Benwood worked in Vodafone’s premium rate phone line division in the mid-1990s when the mobile phone market suddenly took off.
Over the course of a decade, cell phones have evolved from car battery-sized technology to the mainstream “candy bar” style model.
Wood saved every development and recovered the old cell phone from Vodafone Skip. Almost thirty years later, he has accumulated a collection of 3,255 models covering the “golden age” of cell phones. “It’s a little more than what I have at home and kept from my wife,” he admitted.
He’s now working with other collectors to launch the world’s first major mobile phone museum this week, funded through a five-year sponsorship deal with Vodafone.
Launched in November as a vast online archive, the museum tells the story of the world’s most prolific consumer device, with 1.5 billion smartphones sold last year alone.
The Mobile Phone Museum, organized as a charity, will be a traveling exhibition that will be presented in museums and science and design schools in the years to come.
Introducing popular mobile phones before the iPhone era. Phones such as the Nokia 3310 “Beetle” which delivered a staggering 126m device and brought the Snake game to the world. According to Wood, the trendy pink Motorola Razr (the best-selling phone in Carphone Warehouse history) and the full-keyboard BlackBerry model offer nostalgic success in the age of personal communication. To do.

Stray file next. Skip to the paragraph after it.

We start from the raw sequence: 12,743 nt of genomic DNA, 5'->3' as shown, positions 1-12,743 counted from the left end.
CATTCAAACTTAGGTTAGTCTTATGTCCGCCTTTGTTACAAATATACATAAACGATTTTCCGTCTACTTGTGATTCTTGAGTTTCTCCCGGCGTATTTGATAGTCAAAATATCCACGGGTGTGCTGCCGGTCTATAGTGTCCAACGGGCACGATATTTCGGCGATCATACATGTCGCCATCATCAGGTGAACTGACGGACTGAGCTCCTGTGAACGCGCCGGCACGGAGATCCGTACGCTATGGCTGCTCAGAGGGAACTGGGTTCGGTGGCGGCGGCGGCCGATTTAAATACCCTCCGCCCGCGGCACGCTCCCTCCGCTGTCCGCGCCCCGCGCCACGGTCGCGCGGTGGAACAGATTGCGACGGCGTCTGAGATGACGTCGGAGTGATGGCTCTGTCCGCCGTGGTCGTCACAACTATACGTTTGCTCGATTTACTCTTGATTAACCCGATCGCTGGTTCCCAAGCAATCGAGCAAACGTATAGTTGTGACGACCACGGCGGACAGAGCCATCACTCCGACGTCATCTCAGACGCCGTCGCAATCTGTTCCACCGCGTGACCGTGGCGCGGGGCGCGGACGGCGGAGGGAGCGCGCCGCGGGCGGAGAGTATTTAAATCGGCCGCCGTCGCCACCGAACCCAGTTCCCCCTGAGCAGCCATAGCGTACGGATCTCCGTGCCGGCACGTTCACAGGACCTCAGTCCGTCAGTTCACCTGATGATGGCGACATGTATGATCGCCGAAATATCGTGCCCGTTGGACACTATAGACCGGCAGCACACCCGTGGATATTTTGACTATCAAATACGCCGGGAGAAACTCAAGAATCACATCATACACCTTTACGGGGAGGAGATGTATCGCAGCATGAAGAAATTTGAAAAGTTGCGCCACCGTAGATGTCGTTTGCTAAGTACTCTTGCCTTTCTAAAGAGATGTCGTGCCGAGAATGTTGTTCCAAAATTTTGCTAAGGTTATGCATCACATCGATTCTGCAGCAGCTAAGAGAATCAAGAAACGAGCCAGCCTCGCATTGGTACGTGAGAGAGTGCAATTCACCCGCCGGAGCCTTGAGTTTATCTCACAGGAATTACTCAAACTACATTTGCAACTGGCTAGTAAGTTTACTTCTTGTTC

The museum is rich in culture, with Gordon Gekko’s iconic Wall Street Motorola DynaTAC 8000x and the Nokia 8110 “Banana” phone, which won the cult motto for use in the movie The Matrix. Some cell phones influenced him. matrix. There are also scalable dead ends such as the collection of the ugliest forgotten phones, including the Nokia 3650 with a rotary phone-style circular keypad that makes texting impossible, and the Siemens Xelibri fashion series. Some of them are based on those of alien inspiration. design.
Wood, 48, spent a blockade scouring eBay for a rare model after people were “scared” to clean the attic and toss old cell phones in the trash.
He is now a communications analyst at research firm CCS Insight, claiming that the glorious era of the innovative mobile industry is a thing of the past, and that the “sea of identity” (tactile rectangle) characterizes the industry. . I did. “As soon as Steve Jobs took the iPhone out of his pocket on stage on January 9, 2007, it was all over,” he said.
Nonetheless, he argued that the museum relics show “no complacency” for companies like Apple and Samsung in markets where innovations like foldable screens are starting to emerge. ..
The “golden age” of the cell phone kept in a new museum Source link “The golden age” of the cell phone kept in a new museumSource link